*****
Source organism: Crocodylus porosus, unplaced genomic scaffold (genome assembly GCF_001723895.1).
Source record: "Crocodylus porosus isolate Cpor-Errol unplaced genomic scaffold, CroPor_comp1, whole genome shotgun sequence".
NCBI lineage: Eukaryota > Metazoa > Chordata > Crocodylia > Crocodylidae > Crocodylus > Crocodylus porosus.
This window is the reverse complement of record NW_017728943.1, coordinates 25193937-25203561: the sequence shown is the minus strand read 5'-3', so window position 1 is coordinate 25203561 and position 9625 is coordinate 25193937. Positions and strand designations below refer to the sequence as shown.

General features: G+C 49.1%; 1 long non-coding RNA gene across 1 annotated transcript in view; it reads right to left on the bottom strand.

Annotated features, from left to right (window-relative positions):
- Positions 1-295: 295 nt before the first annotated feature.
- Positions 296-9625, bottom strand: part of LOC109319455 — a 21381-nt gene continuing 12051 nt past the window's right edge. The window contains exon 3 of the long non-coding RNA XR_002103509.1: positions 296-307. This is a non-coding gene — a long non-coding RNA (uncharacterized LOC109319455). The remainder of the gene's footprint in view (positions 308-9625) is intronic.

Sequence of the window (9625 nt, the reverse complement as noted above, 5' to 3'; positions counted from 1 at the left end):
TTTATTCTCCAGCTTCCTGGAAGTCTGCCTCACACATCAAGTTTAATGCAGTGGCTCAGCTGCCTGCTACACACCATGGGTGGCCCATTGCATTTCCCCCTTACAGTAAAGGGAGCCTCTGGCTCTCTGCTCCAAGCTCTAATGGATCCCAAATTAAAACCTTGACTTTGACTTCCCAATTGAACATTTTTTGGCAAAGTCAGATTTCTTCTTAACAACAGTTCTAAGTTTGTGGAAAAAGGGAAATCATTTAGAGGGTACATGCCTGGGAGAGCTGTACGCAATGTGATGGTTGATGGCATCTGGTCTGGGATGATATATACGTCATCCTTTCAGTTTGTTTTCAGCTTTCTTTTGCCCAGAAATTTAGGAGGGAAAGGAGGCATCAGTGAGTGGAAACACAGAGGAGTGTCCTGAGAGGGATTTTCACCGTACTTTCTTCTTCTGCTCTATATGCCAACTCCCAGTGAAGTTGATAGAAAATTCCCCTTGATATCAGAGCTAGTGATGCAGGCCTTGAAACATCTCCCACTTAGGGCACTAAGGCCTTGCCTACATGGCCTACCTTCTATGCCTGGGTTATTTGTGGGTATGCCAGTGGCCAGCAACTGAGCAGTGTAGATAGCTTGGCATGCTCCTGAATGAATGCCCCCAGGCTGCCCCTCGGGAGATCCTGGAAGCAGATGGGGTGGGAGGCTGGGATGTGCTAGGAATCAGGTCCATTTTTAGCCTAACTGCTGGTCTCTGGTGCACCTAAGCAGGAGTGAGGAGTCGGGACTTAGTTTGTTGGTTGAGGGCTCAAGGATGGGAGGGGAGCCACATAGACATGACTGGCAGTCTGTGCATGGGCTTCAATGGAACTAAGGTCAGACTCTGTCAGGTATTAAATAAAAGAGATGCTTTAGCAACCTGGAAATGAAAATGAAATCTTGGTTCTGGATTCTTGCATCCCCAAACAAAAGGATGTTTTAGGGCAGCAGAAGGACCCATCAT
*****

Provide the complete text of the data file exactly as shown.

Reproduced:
Source organism: Crocodylus porosus, unplaced genomic scaffold (genome assembly GCF_001723895.1).
Source record: "Crocodylus porosus isolate Cpor-Errol unplaced genomic scaffold, CroPor_comp1, whole genome shotgun sequence".
NCBI lineage: Eukaryota > Metazoa > Chordata > Crocodylia > Crocodylidae > Crocodylus > Crocodylus porosus.
This window is the reverse complement of record NW_017728943.1, coordinates 25193937-25203561: the sequence shown is the minus strand read 5'-3', so window position 1 is coordinate 25203561 and position 9625 is coordinate 25193937. Positions and strand designations below refer to the sequence as shown.

General features: G+C 49.1%; 1 long non-coding RNA gene across 1 annotated transcript in view; it reads right to left on the bottom strand.

Annotated features, from left to right (window-relative positions):
- Positions 1-295: 295 nt before the first annotated feature.
- Positions 296-9625, bottom strand: part of LOC109319455 — a 21381-nt gene continuing 12051 nt past the window's right edge. The window contains exon 3 of the long non-coding RNA XR_002103509.1: positions 296-307. This is a non-coding gene — a long non-coding RNA (uncharacterized LOC109319455). The remainder of the gene's footprint in view (positions 308-9625) is intronic.

Sequence of the window (9625 nt, the reverse complement as noted above, 5' to 3'; positions counted from 1 at the left end):
TTTATTCTCCAGCTTCCTGGAAGTCTGCCTCACACATCAAGTTTAATGCAGTGGCTCAGCTGCCTGCTACACACCATGGGTGGCCCATTGCATTTCCCCCTTACAGTAAAGGGAGCCTCTGGCTCTCTGCTCCAAGCTCTAATGGATCCCAAATTAAAACCTTGACTTTGACTTCCCAATTGAACATTTTTTGGCAAAGTCAGATTTCTTCTTAACAACAGTTCTAAGTTTGTGGAAAAAGGGAAATCATTTAGAGGGTACATGCCTGGGAGAGCTGTACGCAATGTGATGGTTGATGGCATCTGGTCTGGGATGATATATACGTCATCCTTTCAGTTTGTTTTCAGCTTTCTTTTGCCCAGAAATTTAGGAGGGAAAGGAGGCATCAGTGAGTGGAAACACAGAGGAGTGTCCTGAGAGGGATTTTCACCGTACTTTCTTCTTCTGCTCTATATGCCAACTCCCAGTGAAGTTGATAGAAAATTCCCCTTGATATCAGAGCTAGTGATGCAGGCCTTGAAACATCTCCCACTTAGGGCACTAAGGCCTTGCCTACATGGCCTACCTTCTATGCCTGGGTTATTTGTGGGTATGCCAGTGGCCAGCAACTGAGCAGTGTAGATAGCTTGGCATGCTCCTGAATGAATGCCCCCAGGCTGCCCCTCGGGAGATCCTGGAAGCAGATGGGGTGGGAGGCTGGGATGTGCTAGGAATCAGGTCCATTTTTAGCCTAACTGCTGGTCTCTGGTGCACCTAAGCAGGAGTGAGGAGTCGGGACTTAGTTTGTTGGTTGAGGGCTCAAGGATGGGAGGGGAGCCACATAGACATGACTGGCAGTCTGTGCATGGGCTTCAATGGAACTAAGGTCAGACTCTGTCAGGTATTAAATAAAAGAGATGCTTTAGCAACCTGGAAATGAAAATGAAATCTTGGTTCTGGATTCTTGCATCCCCAAACAAAAGGATGTTTTAGGGCAGCAGAAGGACCCATCAT